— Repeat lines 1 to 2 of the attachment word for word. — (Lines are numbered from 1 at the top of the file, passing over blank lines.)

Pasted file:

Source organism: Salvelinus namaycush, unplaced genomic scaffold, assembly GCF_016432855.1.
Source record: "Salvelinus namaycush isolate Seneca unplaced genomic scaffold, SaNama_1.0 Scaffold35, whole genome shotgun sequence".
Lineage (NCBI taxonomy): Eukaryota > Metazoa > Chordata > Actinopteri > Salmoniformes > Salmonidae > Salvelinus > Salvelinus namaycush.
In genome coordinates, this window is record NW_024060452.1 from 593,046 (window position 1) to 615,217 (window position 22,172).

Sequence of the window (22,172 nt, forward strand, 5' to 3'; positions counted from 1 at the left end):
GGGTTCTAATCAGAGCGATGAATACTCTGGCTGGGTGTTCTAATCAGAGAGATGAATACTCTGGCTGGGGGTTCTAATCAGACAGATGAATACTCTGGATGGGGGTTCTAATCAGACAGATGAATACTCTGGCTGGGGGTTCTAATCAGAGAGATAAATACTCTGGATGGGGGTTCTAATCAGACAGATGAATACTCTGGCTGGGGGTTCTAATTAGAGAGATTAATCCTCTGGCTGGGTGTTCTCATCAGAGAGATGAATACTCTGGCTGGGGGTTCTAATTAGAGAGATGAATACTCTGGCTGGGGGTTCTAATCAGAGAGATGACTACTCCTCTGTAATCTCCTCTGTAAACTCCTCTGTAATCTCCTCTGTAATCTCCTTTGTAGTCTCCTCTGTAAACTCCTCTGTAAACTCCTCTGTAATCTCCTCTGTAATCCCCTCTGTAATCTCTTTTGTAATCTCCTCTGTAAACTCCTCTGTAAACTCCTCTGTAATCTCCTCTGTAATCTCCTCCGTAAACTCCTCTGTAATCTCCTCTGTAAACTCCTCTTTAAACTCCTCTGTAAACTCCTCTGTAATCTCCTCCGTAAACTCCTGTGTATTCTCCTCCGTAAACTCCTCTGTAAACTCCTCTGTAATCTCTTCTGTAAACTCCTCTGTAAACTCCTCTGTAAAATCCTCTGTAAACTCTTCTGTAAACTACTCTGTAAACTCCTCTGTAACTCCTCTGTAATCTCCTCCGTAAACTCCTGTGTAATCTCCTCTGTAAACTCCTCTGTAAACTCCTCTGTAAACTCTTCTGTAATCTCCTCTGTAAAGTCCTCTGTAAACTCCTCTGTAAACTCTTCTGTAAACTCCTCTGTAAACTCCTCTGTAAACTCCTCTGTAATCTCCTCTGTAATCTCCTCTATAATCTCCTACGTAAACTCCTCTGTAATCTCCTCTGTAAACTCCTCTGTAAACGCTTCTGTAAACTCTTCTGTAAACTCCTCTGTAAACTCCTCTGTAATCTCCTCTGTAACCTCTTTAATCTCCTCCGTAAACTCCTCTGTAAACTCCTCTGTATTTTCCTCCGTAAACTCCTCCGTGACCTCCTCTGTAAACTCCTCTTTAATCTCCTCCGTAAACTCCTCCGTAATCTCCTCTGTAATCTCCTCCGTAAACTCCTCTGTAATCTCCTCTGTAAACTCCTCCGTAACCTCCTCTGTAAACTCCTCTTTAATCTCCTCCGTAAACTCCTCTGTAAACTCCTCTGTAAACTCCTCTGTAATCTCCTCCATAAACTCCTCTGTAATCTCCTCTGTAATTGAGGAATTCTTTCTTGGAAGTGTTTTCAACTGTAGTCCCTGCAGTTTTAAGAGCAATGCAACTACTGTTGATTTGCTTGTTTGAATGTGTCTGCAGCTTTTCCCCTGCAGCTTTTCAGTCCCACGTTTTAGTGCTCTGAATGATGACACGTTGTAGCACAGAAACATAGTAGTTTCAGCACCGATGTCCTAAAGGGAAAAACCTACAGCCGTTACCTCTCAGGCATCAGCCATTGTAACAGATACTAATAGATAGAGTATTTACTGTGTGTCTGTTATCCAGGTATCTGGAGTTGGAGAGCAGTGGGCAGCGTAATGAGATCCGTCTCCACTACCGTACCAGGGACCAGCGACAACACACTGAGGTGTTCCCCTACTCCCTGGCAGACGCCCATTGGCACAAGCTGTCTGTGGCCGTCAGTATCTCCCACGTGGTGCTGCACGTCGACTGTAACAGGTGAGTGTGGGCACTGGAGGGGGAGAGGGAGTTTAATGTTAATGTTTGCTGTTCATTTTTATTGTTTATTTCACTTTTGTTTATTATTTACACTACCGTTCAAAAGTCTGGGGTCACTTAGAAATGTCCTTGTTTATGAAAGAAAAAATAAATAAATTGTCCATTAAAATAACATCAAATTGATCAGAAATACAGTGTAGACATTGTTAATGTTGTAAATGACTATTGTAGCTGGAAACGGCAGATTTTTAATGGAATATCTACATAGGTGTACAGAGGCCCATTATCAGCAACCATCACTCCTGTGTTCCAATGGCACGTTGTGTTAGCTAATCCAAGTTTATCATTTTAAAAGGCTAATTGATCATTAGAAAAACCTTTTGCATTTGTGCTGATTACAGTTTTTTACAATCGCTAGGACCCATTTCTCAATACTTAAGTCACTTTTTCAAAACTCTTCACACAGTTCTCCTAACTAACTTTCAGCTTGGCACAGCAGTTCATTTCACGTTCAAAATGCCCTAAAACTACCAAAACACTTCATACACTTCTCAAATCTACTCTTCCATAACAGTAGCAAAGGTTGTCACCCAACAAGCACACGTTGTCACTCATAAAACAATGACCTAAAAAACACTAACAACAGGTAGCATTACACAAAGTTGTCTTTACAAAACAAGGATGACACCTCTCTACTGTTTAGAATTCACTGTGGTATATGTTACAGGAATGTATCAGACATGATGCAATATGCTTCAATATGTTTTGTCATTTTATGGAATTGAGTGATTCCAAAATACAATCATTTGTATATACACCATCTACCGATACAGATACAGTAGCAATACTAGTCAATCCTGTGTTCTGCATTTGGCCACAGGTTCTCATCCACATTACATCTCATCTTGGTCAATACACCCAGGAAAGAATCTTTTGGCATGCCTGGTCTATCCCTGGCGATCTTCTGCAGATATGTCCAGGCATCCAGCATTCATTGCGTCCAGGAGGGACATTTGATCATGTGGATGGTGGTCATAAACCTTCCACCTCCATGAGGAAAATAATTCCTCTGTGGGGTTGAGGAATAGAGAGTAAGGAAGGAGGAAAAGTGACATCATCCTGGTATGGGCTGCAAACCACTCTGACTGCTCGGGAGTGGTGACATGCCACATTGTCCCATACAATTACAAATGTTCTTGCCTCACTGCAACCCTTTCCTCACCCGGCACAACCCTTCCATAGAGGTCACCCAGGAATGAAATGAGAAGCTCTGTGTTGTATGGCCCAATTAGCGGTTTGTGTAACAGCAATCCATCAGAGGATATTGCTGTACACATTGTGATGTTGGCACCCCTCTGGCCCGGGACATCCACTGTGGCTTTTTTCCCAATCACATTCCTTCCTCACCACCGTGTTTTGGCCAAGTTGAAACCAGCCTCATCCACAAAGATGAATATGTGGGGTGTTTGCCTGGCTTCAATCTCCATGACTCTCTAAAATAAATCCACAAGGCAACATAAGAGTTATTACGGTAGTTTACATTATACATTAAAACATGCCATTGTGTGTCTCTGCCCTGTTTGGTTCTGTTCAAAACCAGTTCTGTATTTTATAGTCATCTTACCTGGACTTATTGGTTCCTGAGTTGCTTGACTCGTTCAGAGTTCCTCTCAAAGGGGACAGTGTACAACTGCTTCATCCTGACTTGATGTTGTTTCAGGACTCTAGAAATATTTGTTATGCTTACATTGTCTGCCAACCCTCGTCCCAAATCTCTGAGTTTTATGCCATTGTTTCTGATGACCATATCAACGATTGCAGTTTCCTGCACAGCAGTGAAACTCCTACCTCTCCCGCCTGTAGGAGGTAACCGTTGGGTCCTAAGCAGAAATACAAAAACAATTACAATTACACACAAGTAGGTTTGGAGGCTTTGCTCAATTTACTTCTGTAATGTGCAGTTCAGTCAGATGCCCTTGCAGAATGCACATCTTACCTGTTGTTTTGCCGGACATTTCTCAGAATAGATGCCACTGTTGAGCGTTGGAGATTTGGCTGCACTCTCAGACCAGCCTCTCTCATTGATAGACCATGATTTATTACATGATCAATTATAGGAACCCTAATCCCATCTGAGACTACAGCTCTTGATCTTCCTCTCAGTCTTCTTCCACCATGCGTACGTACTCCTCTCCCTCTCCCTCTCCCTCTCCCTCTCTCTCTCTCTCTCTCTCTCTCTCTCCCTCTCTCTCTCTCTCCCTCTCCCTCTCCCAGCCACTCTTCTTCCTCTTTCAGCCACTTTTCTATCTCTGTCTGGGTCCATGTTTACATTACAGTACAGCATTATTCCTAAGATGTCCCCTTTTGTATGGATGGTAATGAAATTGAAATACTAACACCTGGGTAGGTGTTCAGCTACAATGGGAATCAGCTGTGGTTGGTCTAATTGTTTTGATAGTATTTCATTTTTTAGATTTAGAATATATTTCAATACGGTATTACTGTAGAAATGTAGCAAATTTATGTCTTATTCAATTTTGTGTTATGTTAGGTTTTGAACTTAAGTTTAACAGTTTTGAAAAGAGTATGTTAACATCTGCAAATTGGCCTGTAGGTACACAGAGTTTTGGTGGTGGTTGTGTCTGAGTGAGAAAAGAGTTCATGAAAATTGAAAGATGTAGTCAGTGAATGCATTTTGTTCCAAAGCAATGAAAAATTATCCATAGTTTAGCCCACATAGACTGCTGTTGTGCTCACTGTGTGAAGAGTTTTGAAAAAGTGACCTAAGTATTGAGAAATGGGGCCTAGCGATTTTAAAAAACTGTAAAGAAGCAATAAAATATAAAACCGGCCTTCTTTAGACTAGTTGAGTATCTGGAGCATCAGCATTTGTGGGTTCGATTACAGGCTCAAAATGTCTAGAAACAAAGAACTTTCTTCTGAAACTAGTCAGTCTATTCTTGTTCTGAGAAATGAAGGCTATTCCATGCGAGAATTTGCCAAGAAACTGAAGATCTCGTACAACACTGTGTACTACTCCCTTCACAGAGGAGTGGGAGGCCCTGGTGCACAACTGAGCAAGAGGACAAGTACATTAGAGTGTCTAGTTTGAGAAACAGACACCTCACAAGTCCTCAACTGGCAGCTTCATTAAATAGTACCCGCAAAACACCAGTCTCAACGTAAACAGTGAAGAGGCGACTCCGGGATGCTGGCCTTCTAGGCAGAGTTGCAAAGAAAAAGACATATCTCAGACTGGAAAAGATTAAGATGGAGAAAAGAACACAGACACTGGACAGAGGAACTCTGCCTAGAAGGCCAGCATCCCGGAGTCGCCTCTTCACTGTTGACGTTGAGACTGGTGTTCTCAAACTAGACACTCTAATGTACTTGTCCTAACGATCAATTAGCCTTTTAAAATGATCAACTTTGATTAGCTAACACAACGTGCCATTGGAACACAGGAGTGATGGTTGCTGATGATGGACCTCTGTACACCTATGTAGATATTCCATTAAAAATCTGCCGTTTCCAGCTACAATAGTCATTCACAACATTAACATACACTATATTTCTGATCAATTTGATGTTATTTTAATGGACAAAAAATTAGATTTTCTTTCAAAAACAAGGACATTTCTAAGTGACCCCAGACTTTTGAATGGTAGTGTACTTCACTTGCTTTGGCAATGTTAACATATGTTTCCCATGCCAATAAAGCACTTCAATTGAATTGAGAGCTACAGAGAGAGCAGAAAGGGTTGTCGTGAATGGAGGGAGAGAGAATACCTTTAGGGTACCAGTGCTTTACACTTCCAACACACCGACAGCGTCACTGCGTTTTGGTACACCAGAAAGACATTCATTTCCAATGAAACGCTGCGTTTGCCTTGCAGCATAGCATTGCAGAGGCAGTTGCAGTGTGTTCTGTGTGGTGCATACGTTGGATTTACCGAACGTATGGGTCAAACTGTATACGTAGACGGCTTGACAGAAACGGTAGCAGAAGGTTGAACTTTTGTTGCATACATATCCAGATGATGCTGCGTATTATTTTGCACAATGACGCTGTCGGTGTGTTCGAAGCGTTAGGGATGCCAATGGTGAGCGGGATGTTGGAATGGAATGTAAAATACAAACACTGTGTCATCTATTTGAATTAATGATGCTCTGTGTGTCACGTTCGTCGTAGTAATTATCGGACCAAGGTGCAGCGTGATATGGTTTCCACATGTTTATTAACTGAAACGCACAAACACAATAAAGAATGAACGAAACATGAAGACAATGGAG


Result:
Source organism: Salvelinus namaycush, unplaced genomic scaffold, assembly GCF_016432855.1.
Source record: "Salvelinus namaycush isolate Seneca unplaced genomic scaffold, SaNama_1.0 Scaffold35, whole genome shotgun sequence".